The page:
Matt Roush: Isn’t it nice, though, to be so pleasantly surprised once in a while? It happens so infrequently in our spoiler culture, and while news of Jensen Ackles’ appearance did begin to leak in the week before the finale aired, ABC chose not to actively publicize the casting until very close to air. Which I happen to find refreshing. Regardless, he will be a regular for Big Sky’s third season, which is good news — but honestly, I’m even more excited by Reba McEntire joining the cast. Can’t wait to see what they have in store for her.

Impatient with New Amsterdam

Question: Did I miss an episode of New Amsterdam? How did Helen go from hardly being able to speak in New York to London? At work in her clinic? And now she is going to give it all up and go back to New York? Can’t figure out what Iggy is doing, either. At one time, you suggested a spinoff for him, do you still feel that way? And Floyd is still a mess! Perhaps they should just quit here and save us all the agony! — Kay G

Matt Roush: The plotting has been especially messy on this hospital drama lately, and I too was startled when Helen bounced back so quickly from her speech breakthrough after having suffered what seemed like such a devastating stroke. The back-and-forth from London to New York for both characters has been ridiculous, and while I still feel Iggy’s emotional caseload would make for a good stand-alone show, his train-wreck storyline of emotional (not physical) infidelity causing strain in his marriage, and then deciding that his husband was the problem all along, is beyond tiresome. And I felt both New Amsterdam and The Good Doctor bungled the end of their too-long story arcs (which I hated) about evil penny-pinching villainesses taking over their hospitals. I’m glad they’re gone, but the shows whiffed their exits.

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Question: Several weeks ago, New Amsterdam was listed as canceled in TV Guide Magazine. Yet at the end of last week’s show, it said the next episode would be the season finale, not the series finale. So I’m hoping they either changed their minds or they got it wrong that this show had been canceled. Which is it? — Hazel

Matt Roush: Neither. I know this time of year can be confusing, but the cancellation notice in the magazine said that New Amsterdam would end after its fifth season, which is correct. The show is finishing its fourth year this week, and it will return in the fall for a shortened final season. Kay will likely be thrilled to see it go.

What Sank Magnum?

Question: To say I’m irritated at the last-minute cancellation of Magnum P.I. is an understatement. I won’t get on a soapbox because it would do no good. I read that the cancellation of this fun show was “reportedly due to licensing fee disagreements between CBS and Universal Television.” We fans are just left to accept this at face value. Can you explain what licensing fees are and how Magnum’s fees differ from the fees of other popular CBS series, such as Blue Bloods, S.W.A.T., The Equalizer, the NCIS shows, etc? The cancellation could not have been based on ratings. I follow the TV Guide Top 25 religiously and I believe Magnum landed there most of the time. I was hoping it would have a lengthy run like that of another great reboot, the late Hawaii Five-0. CBS should hang its head at this sad sacrifice! — Steve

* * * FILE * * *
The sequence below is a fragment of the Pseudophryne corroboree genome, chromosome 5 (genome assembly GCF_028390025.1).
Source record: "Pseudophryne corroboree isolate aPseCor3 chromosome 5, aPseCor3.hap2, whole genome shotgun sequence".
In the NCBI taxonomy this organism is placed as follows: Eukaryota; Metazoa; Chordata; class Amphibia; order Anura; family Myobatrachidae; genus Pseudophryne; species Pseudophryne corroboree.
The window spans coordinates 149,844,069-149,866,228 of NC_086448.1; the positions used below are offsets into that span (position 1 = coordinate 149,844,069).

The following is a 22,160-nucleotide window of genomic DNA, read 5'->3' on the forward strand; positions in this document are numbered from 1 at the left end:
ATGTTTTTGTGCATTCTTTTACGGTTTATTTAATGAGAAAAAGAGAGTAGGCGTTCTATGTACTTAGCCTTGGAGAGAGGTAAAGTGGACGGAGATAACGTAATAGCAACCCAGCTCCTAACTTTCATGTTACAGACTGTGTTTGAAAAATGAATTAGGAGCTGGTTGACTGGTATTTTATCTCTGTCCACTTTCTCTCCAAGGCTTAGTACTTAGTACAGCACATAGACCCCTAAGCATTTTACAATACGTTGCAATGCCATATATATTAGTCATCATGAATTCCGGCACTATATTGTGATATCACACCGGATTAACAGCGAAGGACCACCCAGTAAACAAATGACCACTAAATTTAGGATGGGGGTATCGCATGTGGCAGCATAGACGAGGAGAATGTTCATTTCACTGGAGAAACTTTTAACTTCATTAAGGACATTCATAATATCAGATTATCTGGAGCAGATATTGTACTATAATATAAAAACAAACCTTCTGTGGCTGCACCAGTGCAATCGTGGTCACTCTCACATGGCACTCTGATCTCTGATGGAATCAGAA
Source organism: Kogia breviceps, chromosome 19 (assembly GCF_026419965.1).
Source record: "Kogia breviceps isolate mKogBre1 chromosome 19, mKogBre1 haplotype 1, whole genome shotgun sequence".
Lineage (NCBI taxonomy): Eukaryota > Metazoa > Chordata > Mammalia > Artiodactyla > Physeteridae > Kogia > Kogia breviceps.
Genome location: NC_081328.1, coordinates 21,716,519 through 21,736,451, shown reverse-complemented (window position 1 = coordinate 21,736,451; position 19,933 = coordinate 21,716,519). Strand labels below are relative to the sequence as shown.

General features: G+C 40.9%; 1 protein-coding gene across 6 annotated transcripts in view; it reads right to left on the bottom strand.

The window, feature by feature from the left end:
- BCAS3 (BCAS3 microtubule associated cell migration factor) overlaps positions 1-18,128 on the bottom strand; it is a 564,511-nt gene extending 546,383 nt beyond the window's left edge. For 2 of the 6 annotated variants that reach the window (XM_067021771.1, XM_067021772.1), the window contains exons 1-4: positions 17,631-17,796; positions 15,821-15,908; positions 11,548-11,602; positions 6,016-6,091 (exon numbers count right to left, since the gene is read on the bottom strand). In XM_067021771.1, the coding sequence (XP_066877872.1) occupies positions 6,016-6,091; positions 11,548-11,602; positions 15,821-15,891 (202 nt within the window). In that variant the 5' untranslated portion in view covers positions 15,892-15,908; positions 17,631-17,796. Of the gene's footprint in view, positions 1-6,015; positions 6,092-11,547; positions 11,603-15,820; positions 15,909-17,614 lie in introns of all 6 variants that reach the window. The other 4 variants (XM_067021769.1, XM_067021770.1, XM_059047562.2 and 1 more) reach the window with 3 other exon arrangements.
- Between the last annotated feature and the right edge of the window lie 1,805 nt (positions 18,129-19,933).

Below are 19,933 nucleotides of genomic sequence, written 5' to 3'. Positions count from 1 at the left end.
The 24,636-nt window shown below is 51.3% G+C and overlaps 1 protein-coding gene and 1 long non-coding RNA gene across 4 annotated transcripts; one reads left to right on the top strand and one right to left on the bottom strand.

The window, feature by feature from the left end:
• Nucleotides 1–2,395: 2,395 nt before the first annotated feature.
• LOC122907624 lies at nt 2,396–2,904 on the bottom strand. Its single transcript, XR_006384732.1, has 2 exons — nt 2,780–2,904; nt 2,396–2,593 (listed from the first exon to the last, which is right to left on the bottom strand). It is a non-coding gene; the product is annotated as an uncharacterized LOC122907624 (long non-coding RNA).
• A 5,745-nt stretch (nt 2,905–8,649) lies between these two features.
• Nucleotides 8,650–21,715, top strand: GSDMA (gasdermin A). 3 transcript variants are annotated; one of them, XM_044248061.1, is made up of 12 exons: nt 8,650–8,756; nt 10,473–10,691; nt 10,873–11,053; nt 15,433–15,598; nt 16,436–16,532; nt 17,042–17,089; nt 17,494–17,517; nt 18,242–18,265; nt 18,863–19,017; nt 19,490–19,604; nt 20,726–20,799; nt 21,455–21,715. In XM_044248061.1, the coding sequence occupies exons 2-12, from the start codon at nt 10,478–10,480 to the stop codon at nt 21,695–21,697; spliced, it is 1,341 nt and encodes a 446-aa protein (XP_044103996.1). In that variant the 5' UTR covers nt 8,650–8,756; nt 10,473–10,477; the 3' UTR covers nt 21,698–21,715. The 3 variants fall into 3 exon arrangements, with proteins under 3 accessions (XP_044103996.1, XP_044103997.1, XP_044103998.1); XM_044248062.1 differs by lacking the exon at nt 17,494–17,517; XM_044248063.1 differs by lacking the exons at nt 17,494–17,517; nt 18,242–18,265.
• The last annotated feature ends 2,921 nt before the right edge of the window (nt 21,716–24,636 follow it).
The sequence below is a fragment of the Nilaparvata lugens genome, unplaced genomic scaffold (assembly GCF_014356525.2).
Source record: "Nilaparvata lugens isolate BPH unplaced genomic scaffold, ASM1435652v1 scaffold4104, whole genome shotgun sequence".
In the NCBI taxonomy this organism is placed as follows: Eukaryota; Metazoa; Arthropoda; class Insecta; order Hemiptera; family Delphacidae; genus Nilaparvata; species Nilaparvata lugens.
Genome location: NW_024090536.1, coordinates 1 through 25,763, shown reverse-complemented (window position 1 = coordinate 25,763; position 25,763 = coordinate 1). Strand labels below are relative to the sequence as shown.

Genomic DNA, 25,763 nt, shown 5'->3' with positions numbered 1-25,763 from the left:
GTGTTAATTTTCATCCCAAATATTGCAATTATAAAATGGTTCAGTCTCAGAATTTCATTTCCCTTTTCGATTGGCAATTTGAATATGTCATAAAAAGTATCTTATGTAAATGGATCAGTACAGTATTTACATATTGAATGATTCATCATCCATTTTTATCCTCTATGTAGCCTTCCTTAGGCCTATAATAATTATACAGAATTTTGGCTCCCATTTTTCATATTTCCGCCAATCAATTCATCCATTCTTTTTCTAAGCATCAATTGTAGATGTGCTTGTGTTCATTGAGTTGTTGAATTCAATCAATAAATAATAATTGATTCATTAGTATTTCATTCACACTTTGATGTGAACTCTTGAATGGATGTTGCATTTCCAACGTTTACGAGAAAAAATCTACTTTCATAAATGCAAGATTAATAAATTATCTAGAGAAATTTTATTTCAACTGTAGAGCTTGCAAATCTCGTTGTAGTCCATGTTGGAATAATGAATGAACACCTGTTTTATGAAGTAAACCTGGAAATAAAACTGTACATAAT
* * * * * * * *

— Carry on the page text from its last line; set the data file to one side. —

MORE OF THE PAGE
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Matt Roush: I’m not privy to these sorts of granular financial details, but shows like Magnum that are primarily produced by an outside studio (Universal) face a tougher road than shows that are produced fully in-house (Paramount for CBS) like the NCIS franchise. CBS airs other shows in partnership with Universal, most notably Dick Wolf’s FBI franchise and The Equalizer (which struck a two-season renewal, no doubt amortizing costs over two years). Why they couldn’t make the numbers work for Magnum I don’t know, but the license fee a network pays out to a studio rarely if ever covers the full production costs (which continue to rise even as overall network viewership continues to decline). So these become difficult economic decisions for studios and networks, and every year there seems to be at least one casualty that sparks an outcry.

Oh, That Old Trick!

Question: I’ve been a follower of Law & Order: Organized Crime since Day One. We’ve now closed out season #2, a pretty good run about a bunch of dirty cops. Although for the life of me, I’ll never understand why Christopher Meloni (star and executive producer) didn’t demand a rewrite around his “death” scene. Stabler takes two (or three) to the chest by a bad cop. Others (including Donnelly) look on, write him off, and leave. Are you kidding me? These guys wanted him dead, badly! Yet not a one thought to see if he was wearing a bulletproof vest. Really? Am I the only viewer who had a problem with this? — Carroll W

Matt Roush: I’m sure you’re not the only one, but you’re the first to write to me about it. By now, we’ve watched so many crime shows that most of us probably take a predictable twist like this for granted. I remember my first epiphany about this sort of situation: When I was a kid watching Batman in first run in the late 1960s, I kept wondering why the villains would always leave the room when Batman and Robin were in mortal danger during the cliffhanger (to be resolved the next night at the same bat-time on the same bat-channel), not waiting to watch the result of their dirty work and thus giving our heroes the chance to escape. You had to know that they weren’t going to kill off Stabler, since he’s the star of his show, so while you might be dismayed at how unoriginal this scene was, are you really surprised?

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That’s all for now—and look for the next column a week from Friday because of the Memorial Day holiday. Remember we can’t do this without your participation, so please keep sending questions and comments about TV to [email protected] or shoot me a line on Twitter (@TVGMMattRoush), and you can also submit questions via the handy form below. (Please include a first name with your question.)